Port of Virginia Expands Appointments

Feb 21, 2020 9:20:09 AM

Port Authority expands mandatory appointment requirements following continued reduction in turn times.

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As published on JOC.com (see full article)

The Port of Virginia will require trucking companies to have appointments to pick up or drop off containers through 3 p.m. beginning Dec. 9, extending the mandatory window an additional hour and leaving only two hours at the end of the day for unfettered access.

The initial plan was to begin the new hours on Dec. 2, but port officials pushed back the change because of the Thanksgiving Day weekend.

Appointments have been well received by trucking companies after a rocky start in March 2018. Even a group of truck drivers have come around to understanding the merits. These drivers were initially worried the appointment system would harm local draymen, who are paid by the job and depend on easy access in and out of the terminal several times each day.

Today, however, nearly three out of four trucks visiting Norfolk International Terminals (NIT) book an appointment and about two-thirds going to Virginia International Gateway (VIG) do so. The port cites this number as a reason why the terminals now open at 5 a.m. rather than 3 a.m.

“We don’t need to be open as long because we’ve gained the operation efficiencies of the appointment system,” said John Reinhart, CEO of the Virginia Port Authority. “We are constantly talking to the motor carrier community and I think we will discuss in 2020 whether to extend it another hour [to 4 p.m.] but still have an open hour at the end of the day.”

The port authority, however, has also been clear they have to be sensitive to local draymen who get paid by the job and need flexibility to go in and out of the terminal as necessary, so all-day mandatory appointments will require a lengthy debate.

Innovative ideas appear to be working

Reservations systems are one of several tools being used in North America to bring fluidity to terminals. Port Houston, the Port of Montreal, and several Class I railroads provide an option for trucking companies to file paperwork ahead of time, thereby allowing the driver to use an express check-in lane rather than talking to an agent, similar to the difference between electronic tolling and traditional toll booths. Both options have been successful in early phases and will be used on more transactions.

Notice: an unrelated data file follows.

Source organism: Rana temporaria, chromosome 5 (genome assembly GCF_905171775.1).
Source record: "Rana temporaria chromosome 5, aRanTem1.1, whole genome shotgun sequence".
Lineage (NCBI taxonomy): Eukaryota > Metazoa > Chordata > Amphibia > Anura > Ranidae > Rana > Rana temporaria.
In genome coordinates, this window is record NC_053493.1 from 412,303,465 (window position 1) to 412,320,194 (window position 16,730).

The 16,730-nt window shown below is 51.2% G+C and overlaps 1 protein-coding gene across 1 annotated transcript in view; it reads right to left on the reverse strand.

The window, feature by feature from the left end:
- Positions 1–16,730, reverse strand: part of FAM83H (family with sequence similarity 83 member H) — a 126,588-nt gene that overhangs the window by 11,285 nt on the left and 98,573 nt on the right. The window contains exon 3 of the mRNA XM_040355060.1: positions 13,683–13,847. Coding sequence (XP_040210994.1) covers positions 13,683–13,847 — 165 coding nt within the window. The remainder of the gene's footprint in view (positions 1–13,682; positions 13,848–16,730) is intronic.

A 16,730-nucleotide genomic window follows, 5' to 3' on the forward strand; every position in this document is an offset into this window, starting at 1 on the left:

Turn times in VIG hover at about 35 minutes, far quicker than a year ago when the number was closer to 50 to 55 minutes. Part of the improved experience, however, is the completion of the VIG expansion project. Trucker turn times at NIT remain close to the 50-minute port authority target while construction is ongoing to double the container yard capacity, upgrade the berth, add new ship-to-shore cranes, and bring in semi-automated gantry cranes to run the 30 stacks.

Skeptics are now believers

Marguerite Bates-Frier, president of the Tidewater Motor Truck Association (TMTA), said the port authority worked closely with trucking leaders and delayed the additional hour of mandatory appointments until now to avoid any disruption during the peak season.

“Appointments provide a degree of reliability and, in turn, improved customer service,” said Bates-Frier, regional vice president of XPO’s drayage division in the market. “There are truckers and customers that do not have the luxury of notification time, [so] this will shorten their window of opportunity to perform last-minute same-day moves. Yet overall the consensus is [we] would rather enter the port with an appointment than without.” 

She said the TMTA has worked closely with the port to gain efficiencies for both sides, and trucks and beneficial cargo owners (BCOs) are now reaping the benefits even more so than six months ago.

George Berry, who administers a Facebook group called “For Truckers by Truckers,” said the additional hour for appointments is acceptable. 

Berry’s group initially opposed mandatory appointments because they were unable to reserve enough slots to maintain their prior productivity. Because drivers are paid by the job, the ability to enter and exit the terminals several times a day is critical to their paychecks.

“I don't believe the motor carrier community would have much pushback regarding this change,” Berry told JOC.com. “We are seeing more appointment slots [be]come available since our last discussion and productivity has been moderate overall.” 

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